All attempts to continue the discussion were hijacked and I apologized to the other group members for the effect the actions of one individual were having on the conversation. When genuine discussion occurred I nurtured and encouraged it. Following the “gang-rape” comment, I urged people to voice their condemnation in the hope that more notice would be taken by the network if we spoke as a group.
Ignoring the issue
Incredibly, some people – apparently unperturbed by racism and abuse on a professional network – questioned my decision to publish my piece on the forum in the first place. An educative article dealing with the demonization of a large section of society through the misuse of religion, it was written as a response to current events. As a writer working in this field, I didn’t see how I was any less entitled to post in the forum than a poet or novelist.
I was no more amenable to being muzzled by those labelling certain subjects “no-go areas”, than I was to being trolled by a hate-filled imbecile. It became a “freedom of speech” issue that was being swept under the rug by the very people who claimed to advocate democratic values, and none of them could see the irony.
I replied to site support, reiterating my disgust at an organization trying to evade responsibility by claiming it was the moderator’s call. I drew their attention to the death-threat issued by the individual to another group member, and the group’s collective disbelief that an organization identifying itself as “the world’s largest professional network” tolerated this behavior. By this time a number of people had left the group.
The inappropriate comments were eventually deleted but the organization seemed woefully unprepared for this kind of hate-speech and verbal assault. Not only were they reluctant to take action, but when they removed the comments they failed to post a notice stating the reason, thus passing up an opportunity to send a clear message that this behavior isn’t tolerated. The abusive individual remains an active member on the site.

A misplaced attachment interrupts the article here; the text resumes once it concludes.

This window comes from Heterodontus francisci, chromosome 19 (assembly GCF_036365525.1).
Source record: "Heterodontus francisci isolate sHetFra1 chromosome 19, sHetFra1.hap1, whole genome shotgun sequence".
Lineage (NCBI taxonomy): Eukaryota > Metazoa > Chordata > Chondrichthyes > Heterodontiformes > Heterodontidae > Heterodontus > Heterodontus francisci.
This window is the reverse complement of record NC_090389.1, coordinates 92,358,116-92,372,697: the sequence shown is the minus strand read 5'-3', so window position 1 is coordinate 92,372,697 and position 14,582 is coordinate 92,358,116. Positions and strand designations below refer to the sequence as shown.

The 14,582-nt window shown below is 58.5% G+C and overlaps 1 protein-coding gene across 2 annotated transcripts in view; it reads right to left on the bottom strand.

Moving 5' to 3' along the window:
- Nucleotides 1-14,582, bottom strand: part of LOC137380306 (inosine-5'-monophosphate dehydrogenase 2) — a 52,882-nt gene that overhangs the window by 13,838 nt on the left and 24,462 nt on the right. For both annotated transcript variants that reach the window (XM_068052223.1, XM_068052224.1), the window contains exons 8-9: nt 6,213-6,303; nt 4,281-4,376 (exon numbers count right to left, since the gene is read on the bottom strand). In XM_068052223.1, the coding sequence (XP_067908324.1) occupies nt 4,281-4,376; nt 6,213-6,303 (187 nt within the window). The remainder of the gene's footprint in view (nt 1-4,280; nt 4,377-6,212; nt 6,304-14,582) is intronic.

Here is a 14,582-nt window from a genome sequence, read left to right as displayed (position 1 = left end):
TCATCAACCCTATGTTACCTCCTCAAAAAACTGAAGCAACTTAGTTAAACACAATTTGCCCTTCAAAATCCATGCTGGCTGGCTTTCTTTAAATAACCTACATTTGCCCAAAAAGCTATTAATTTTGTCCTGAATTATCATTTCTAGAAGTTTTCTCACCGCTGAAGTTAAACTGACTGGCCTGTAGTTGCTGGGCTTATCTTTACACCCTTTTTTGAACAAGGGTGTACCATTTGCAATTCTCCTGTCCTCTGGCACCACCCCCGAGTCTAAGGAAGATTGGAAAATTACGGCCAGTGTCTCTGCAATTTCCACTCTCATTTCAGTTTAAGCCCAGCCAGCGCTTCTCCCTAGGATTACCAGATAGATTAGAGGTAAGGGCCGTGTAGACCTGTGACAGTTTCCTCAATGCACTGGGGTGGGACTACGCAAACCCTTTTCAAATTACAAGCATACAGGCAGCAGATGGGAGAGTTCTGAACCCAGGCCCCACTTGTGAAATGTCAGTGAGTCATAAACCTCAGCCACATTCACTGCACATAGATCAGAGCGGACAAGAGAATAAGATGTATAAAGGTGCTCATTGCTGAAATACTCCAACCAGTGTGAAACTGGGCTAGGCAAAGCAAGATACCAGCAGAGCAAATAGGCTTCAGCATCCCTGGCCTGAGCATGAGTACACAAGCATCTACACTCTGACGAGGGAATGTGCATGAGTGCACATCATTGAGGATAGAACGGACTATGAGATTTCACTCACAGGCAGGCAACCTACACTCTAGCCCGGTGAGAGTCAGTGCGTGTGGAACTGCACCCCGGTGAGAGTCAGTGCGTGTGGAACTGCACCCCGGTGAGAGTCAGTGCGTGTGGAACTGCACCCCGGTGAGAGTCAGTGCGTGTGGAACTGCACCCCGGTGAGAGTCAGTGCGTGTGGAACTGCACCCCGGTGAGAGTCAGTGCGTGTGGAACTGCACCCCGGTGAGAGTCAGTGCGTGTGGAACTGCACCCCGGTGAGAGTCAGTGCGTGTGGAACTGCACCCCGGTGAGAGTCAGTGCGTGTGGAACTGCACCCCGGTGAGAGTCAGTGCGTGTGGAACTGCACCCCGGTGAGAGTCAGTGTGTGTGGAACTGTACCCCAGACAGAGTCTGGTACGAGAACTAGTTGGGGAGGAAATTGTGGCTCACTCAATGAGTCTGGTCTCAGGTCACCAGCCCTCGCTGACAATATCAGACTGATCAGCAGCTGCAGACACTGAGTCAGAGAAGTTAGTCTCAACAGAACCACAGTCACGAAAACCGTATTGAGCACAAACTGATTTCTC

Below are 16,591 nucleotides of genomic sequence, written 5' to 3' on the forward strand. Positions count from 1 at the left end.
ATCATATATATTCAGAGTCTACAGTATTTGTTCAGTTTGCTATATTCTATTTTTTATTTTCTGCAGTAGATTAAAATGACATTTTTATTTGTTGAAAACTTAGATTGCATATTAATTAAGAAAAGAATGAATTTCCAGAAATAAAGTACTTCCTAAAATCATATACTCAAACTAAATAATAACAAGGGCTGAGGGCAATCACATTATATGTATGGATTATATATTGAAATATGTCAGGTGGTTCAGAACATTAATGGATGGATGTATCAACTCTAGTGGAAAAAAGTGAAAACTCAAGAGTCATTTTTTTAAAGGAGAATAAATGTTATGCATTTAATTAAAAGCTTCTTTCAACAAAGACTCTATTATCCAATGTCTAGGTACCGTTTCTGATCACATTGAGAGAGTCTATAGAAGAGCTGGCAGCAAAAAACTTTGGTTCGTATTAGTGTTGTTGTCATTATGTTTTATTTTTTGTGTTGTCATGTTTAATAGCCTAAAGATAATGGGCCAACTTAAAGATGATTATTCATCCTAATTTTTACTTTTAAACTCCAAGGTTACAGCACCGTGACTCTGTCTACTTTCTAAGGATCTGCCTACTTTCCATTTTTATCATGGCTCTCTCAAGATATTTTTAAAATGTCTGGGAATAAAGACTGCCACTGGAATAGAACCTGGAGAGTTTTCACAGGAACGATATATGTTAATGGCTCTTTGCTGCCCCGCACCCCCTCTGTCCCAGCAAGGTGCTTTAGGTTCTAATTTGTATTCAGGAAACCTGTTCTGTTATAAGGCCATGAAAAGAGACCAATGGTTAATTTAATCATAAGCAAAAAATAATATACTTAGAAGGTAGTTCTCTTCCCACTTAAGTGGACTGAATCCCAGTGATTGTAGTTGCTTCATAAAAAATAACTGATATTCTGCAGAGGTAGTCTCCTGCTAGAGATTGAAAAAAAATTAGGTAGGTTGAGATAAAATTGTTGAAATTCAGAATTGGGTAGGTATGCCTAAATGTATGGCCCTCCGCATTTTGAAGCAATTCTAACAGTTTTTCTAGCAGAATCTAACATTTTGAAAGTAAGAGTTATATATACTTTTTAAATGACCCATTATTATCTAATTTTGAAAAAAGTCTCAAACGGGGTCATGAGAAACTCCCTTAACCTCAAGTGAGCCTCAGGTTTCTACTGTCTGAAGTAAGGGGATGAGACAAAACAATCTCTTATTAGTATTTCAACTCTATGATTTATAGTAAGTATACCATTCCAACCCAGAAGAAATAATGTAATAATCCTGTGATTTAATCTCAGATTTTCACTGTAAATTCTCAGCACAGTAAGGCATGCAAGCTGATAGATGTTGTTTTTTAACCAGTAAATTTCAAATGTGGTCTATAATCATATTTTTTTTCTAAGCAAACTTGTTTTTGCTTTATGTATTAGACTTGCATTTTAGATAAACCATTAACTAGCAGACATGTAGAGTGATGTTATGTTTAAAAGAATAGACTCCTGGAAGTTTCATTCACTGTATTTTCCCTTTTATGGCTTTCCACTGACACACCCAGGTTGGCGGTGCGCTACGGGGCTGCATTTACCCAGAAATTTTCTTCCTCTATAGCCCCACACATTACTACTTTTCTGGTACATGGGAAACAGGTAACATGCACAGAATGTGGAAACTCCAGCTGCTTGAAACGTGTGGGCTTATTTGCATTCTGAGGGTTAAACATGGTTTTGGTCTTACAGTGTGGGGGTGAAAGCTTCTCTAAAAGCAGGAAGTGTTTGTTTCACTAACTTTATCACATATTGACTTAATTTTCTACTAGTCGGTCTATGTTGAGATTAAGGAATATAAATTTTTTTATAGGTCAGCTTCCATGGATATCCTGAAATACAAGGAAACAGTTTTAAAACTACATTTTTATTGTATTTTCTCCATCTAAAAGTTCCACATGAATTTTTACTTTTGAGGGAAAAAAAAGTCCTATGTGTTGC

If this organization is the professional network they claim to be, I’d like to see them taking the issues of cyber-bullying and hate-speech seriously. Facilitators of chat-rooms and public forums have a responsibility to supervise them. Too many people behave in a manner unacceptable in the real world and those who bear the brunt of it have little or no recourse. As soon as you avoid responsibility by claiming your organization isn’t visited by racists, pedophiles, sexual predators and bullies, you’re handing them the keys to a new safe house from which to operate.
I emailed the support team expressing my concerns and requesting further action. Being trolled online leaves you feeling anxious, isolated and vulnerable. A swift and strong response from the facility’s support can provide immense reassurance. I didn’t get a reply.
I emailed again when I discovered the status of the case was listed as closed since the day they contacted me promising to investigate. I told the sardonically named Trust & Safety Department that my trust in the network was seriously eroded following the incident and asked them what steps they’d taken to prevent a recurrence. I was curtly informed they’d taken “appropriate action”. Appropriate in whose view I wonder…